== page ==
Best-in-class mesh WiFi systems deliver just that: network-level security features that protect all connected devices, plus strong parental controls that allow parents to set boundaries, time limits, and enforce other rules as they see fit.

Not all mesh WiFi devices are built with these features, so look for products that support proprietary applications and controls for the new generation of connected parents and kids.

How Much is Too Much?

Here’s the pressing question when looking at mesh network systems – is all that coverage and performance necessary for the requirements of your network, especially in smaller environments with fewer devices?

The honest truth is that an expansive, multi-unit mesh network is probably excessive if you’re in a 1000-square foot apartment or a small office with just a few coworkers.

But as we’ll discuss next, you can still benefit from mesh WiFi equipment without using satellite units or wasting coverage you don’t need.

Best of Both Worlds

Is it possible to set up the perfect wireless network with all your favorite features without overspending or compromising on performance? Absolutely – here’s how.

Mesh-Ready Routers

You no longer have to choose between standard routers and mesh networks, thanks to the next generation of advanced routers.

These cutting-edge routers can function perfectly as standalone units, and instantly be upgraded to a mesh system when another unit is added to the network.

No more worrying about completely overhauling your WiFi hardware if you move homes or offices to a bigger location – just add extra satellite units as needed and set up seamless networks in an instant.

Future Proofed for WiFi 6

WiFi 6 was released this past year, making it the perfect time to upgrade to a next-level router. These protocol updates don’t happen often, but are necessary to manage more devices, reduce stability issues, and handle the demands of constant high-bandwidth activity.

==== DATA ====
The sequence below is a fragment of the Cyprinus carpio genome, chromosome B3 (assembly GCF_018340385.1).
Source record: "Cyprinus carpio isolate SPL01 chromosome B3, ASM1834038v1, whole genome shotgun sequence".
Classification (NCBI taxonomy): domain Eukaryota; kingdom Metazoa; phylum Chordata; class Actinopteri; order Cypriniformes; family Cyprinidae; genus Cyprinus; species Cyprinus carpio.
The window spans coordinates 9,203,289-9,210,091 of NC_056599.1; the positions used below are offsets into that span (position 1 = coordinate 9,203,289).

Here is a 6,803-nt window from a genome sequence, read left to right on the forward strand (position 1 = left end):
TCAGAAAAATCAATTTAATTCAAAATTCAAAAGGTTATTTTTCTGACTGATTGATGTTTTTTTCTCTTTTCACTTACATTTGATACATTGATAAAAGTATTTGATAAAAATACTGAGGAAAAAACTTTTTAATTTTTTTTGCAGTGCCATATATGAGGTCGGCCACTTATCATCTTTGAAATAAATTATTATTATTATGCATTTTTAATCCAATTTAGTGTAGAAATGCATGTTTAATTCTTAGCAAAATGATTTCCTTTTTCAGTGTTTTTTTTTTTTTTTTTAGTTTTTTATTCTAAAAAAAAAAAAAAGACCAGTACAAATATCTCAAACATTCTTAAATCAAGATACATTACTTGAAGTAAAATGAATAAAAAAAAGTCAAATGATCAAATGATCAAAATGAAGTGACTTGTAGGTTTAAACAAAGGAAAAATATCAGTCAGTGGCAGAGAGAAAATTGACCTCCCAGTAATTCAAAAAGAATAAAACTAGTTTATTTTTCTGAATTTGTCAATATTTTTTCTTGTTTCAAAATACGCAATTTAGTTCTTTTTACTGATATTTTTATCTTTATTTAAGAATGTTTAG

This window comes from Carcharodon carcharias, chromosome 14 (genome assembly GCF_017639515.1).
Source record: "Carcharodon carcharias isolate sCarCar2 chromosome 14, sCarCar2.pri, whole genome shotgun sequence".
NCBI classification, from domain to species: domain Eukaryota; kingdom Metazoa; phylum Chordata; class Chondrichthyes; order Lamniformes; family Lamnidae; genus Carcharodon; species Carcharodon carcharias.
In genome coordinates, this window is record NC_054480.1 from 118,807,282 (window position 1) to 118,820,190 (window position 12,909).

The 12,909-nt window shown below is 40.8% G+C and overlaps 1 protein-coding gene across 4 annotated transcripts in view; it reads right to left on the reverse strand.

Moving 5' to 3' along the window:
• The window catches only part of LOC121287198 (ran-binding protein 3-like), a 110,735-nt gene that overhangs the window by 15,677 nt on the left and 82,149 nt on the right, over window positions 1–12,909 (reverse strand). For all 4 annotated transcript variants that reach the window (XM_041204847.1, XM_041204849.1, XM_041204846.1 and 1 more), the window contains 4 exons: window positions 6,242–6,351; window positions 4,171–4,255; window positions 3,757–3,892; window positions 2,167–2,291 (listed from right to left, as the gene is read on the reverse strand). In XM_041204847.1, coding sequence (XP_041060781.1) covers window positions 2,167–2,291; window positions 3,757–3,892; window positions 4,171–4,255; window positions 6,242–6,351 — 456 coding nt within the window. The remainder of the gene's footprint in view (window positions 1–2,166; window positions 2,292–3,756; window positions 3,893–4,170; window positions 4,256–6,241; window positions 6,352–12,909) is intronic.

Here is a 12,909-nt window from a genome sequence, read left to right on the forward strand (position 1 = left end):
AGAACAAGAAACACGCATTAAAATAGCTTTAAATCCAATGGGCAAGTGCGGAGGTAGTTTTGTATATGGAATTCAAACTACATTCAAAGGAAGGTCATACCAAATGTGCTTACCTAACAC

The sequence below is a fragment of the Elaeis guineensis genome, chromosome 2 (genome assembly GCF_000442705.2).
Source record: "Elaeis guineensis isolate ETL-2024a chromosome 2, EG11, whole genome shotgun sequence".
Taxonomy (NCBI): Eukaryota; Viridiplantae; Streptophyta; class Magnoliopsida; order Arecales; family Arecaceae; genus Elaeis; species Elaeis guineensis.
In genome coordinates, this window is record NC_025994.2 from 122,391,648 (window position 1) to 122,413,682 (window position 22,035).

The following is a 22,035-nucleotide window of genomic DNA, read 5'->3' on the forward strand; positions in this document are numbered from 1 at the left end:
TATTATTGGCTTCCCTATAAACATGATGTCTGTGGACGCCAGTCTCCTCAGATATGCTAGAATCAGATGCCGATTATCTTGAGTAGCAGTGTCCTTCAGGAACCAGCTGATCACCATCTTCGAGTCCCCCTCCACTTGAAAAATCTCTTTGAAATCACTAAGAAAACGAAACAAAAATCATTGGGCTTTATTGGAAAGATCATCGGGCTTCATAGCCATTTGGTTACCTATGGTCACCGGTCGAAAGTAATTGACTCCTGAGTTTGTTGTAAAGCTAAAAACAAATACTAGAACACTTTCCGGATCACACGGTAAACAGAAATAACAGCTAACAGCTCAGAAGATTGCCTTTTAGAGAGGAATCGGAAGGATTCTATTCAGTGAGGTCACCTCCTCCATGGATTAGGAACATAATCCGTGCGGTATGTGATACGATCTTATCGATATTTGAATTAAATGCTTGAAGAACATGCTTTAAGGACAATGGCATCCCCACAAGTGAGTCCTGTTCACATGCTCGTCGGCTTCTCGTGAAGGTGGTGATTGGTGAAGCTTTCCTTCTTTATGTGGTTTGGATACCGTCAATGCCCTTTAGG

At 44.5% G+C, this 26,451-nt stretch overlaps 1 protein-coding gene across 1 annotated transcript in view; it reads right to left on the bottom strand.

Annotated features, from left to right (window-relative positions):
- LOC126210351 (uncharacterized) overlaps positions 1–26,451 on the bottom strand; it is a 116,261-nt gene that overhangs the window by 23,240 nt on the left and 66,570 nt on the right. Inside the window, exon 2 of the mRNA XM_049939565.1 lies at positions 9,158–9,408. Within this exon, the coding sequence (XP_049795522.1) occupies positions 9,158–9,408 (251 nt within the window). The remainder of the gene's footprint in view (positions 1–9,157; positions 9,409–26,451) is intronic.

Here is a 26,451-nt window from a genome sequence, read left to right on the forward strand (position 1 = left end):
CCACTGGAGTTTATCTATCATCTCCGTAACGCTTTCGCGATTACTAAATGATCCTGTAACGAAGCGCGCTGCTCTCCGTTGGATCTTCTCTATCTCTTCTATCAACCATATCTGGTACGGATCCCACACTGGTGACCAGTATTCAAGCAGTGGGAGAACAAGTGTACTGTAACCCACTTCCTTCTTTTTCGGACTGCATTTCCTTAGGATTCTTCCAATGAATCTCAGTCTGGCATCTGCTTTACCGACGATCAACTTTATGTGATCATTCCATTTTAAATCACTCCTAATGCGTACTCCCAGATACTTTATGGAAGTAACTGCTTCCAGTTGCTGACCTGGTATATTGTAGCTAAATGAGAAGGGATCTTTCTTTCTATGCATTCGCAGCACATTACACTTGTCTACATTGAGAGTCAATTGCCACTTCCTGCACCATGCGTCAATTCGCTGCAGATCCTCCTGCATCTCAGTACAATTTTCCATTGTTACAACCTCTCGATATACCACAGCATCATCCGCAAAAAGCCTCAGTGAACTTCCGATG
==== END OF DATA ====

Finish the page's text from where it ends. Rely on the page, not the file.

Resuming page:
Not all routers are designed with the WiFi 6 standard in mind, so keep an eye out for these devices if you’re considering an upgrade.

The Internet of Things Era

Now, we’re living in a WiFi golden age, with coverage and performance leveling up significantly each year.

With work-from-home, online school, social media, and gaming, the Internet of Things (IoT) is no longer a theory – it’s real, and it’s here!

Whether you choose a standard router, a mesh network, or a single router with mesh capabilities, plan to connect far more devices in the near future.

Next-Gen WiFi is Here

Innovation is happening at a rapid rate, and WiFi technology is still a leading indicator.

Your devices, your security, the demands of digital parenting, even the comforts of home – it all hinges on the hardware that forms the backbone of your network.

Choose wisely, and refer back to this guide as you decide.

 

Sources:

Mesh Networking vs. Traditional WiFi Routers | ZDNet

Mesh Router vs. WiFi Range Extender | CNET

Router vs. Mesh System | Trusted Reviews

Modem Router Combo vs. Separate: Which Is Better?

It can be quite a long process whenever you are trying to set up an internet connection in your home. There are plenty of decisions that you will have to make in terms of which internet service provider to use and the best overall subscription package for your needs. After you have made your choice, there are still some decisions left to be made. 

Unless you already have the necessary equipment, you will need to acquire a modem and a router. While these pieces of hardware are typically sold separately and with plenty of incredible features available, they are sometimes packaged together into one unit. Before you make any decisions on which path to go down, you should first learn a little bit about what each piece of equipment does.

What Does a Modem Do? 

The role of a modem is to connect directly to the internet by using the cables provided by your internet service provider. Modems get their name from their ability to “modulate” and “demodulate” the electrical signals that make up the internet. They are responsible for taking these complex electrical signals and breaking them down into universal analog signals that can easily be read by your personal computer, phone, television, tablet, or whatever other device you are using. 

Most modems will only have two ports with two different purposes. One of the ports will connect to the internet via a coaxial cable or other similar wire while the other will use an ethernet cable to connect directly to a computer or the router. Since modems can usually only connect to one other device at a time, this is where the router will enter into the process.